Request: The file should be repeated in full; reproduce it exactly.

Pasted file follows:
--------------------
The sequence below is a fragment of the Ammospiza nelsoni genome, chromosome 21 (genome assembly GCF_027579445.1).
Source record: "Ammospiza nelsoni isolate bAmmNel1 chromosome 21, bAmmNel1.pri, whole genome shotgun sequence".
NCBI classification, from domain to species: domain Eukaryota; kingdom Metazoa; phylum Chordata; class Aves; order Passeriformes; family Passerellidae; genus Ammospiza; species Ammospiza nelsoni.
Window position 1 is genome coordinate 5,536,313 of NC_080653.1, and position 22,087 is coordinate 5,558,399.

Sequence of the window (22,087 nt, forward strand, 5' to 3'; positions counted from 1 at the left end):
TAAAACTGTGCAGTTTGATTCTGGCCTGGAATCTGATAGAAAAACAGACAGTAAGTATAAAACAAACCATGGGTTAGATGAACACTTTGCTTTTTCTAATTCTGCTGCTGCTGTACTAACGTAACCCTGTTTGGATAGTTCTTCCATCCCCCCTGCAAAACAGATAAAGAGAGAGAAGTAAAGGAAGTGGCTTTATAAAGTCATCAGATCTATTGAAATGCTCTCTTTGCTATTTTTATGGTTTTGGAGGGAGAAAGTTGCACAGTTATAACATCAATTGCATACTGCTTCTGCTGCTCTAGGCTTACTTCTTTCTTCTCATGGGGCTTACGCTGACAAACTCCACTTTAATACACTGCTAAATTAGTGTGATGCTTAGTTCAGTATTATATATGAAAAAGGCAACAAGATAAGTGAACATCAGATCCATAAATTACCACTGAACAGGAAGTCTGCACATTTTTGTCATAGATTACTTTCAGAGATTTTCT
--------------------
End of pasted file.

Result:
The sequence below is a fragment of the Ammospiza nelsoni genome, chromosome 21 (genome assembly GCF_027579445.1).
Source record: "Ammospiza nelsoni isolate bAmmNel1 chromosome 21, bAmmNel1.pri, whole genome shotgun sequence".
NCBI classification, from domain to species: domain Eukaryota; kingdom Metazoa; phylum Chordata; class Aves; order Passeriformes; family Passerellidae; genus Ammospiza; species Ammospiza nelsoni.
Window position 1 is genome coordinate 5,536,313 of NC_080653.1, and position 22,087 is coordinate 5,558,399.

Sequence of the window (22,087 nt, forward strand, 5' to 3'; positions counted from 1 at the left end):
TAAAACTGTGCAGTTTGATTCTGGCCTGGAATCTGATAGAAAAACAGACAGTAAGTATAAAACAAACCATGGGTTAGATGAACACTTTGCTTTTTCTAATTCTGCTGCTGCTGTACTAACGTAACCCTGTTTGGATAGTTCTTCCATCCCCCCTGCAAAACAGATAAAGAGAGAGAAGTAAAGGAAGTGGCTTTATAAAGTCATCAGATCTATTGAAATGCTCTCTTTGCTATTTTTATGGTTTTGGAGGGAGAAAGTTGCACAGTTATAACATCAATTGCATACTGCTTCTGCTGCTCTAGGCTTACTTCTTTCTTCTCATGGGGCTTACGCTGACAAACTCCACTTTAATACACTGCTAAATTAGTGTGATGCTTAGTTCAGTATTATATATGAAAAAGGCAACAAGATAAGTGAACATCAGATCCATAAATTACCACTGAACAGGAAGTCTGCACATTTTTGTCATAGATTACTTTCAGAGATTTTCT